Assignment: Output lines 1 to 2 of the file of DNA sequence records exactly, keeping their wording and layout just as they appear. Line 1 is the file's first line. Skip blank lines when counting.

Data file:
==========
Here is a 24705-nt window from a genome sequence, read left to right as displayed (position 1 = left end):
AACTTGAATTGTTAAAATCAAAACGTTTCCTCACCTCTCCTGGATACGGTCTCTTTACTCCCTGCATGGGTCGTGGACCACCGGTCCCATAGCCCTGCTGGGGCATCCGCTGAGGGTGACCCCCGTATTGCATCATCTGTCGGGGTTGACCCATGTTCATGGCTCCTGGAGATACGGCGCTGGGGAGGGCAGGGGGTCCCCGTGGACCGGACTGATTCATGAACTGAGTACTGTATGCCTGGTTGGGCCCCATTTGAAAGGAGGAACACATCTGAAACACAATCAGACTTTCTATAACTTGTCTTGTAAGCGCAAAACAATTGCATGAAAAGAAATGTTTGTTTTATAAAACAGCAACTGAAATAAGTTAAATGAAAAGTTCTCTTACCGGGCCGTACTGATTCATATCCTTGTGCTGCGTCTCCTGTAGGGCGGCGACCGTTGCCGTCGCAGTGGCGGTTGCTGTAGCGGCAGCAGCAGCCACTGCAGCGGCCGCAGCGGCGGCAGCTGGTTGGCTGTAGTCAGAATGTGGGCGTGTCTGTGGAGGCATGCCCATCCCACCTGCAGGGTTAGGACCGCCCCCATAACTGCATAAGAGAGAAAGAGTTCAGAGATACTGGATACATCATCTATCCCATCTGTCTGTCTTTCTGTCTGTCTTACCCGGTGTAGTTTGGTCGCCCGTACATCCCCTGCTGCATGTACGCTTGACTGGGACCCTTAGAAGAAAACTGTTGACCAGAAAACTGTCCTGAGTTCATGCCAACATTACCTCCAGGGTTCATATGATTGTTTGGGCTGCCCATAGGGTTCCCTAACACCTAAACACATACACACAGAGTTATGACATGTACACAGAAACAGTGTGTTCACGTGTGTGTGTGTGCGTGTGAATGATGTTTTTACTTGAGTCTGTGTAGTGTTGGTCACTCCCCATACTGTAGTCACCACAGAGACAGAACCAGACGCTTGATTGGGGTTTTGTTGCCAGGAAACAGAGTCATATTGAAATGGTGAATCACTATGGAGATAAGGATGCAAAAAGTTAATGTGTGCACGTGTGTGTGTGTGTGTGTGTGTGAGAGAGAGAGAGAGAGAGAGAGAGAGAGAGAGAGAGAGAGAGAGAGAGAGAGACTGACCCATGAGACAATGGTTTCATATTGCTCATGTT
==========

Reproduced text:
Here is a 24705-nt window from a genome sequence, read left to right as displayed (position 1 = left end):
AACTTGAATTGTTAAAATCAAAACGTTTCCTCACCTCTCCTGGATACGGTCTCTTTACTCCCTGCATGGGTCGTGGACCACCGGTCCCATAGCCCTGCTGGGGCATCCGCTGAGGGTGACCCCCGTATTGCATCATCTGTCGGGGTTGACCCATGTTCATGGCTCCTGGAGATACGGCGCTGGGGAGGGCAGGGGGTCCCCGTGGACCGGACTGATTCATGAACTGAGTACTGTATGCCTGGTTGGGCCCCATTTGAAAGGAGGAACACATCTGAAACACAATCAGACTTTCTATAACTTGTCTTGTAAGCGCAAAACAATTGCATGAAAAGAAATGTTTGTTTTATAAAACAGCAACTGAAATAAGTTAAATGAAAAGTTCTCTTACCGGGCCGTACTGATTCATATCCTTGTGCTGCGTCTCCTGTAGGGCGGCGACCGTTGCCGTCGCAGTGGCGGTTGCTGTAGCGGCAGCAGCAGCCACTGCAGCGGCCGCAGCGGCGGCAGCTGGTTGGCTGTAGTCAGAATGTGGGCGTGTCTGTGGAGGCATGCCCATCCCACCTGCAGGGTTAGGACCGCCCCCATAACTGCATAAGAGAGAAAGAGTTCAGAGATACTGGATACATCATCTATCCCATCTGTCTGTCTTTCTGTCTGTCTTACCCGGTGTAGTTTGGTCGCCCGTACATCCCCTGCTGCATGTACGCTTGACTGGGACCCTTAGAAGAAAACTGTTGACCAGAAAACTGTCCTGAGTTCATGCCAACATTACCTCCAGGGTTCATATGATTGTTTGGGCTGCCCATAGGGTTCCCTAACACCTAAACACATACACACAGAGTTATGACATGTACACAGAAACAGTGTGTTCACGTGTGTGTGTGTGCGTGTGAATGATGTTTTTACTTGAGTCTGTGTAGTGTTGGTCACTCCCCATACTGTAGTCACCACAGAGACAGAACCAGACGCTTGATTGGGGTTTTGTTGCCAGGAAACAGAGTCATATTGAAATGGTGAATCACTATGGAGATAAGGATGCAAAAAGTTAATGTGTGCACGTGTGTGTGTGTGTGTGTGTGTGAGAGAGAGAGAGAGAGAGAGAGAGAGAGAGAGAGAGAGAGAGAGAGAGAGAGACTGACCCATGAGACAATGGTTTCATATTGCTCATGTT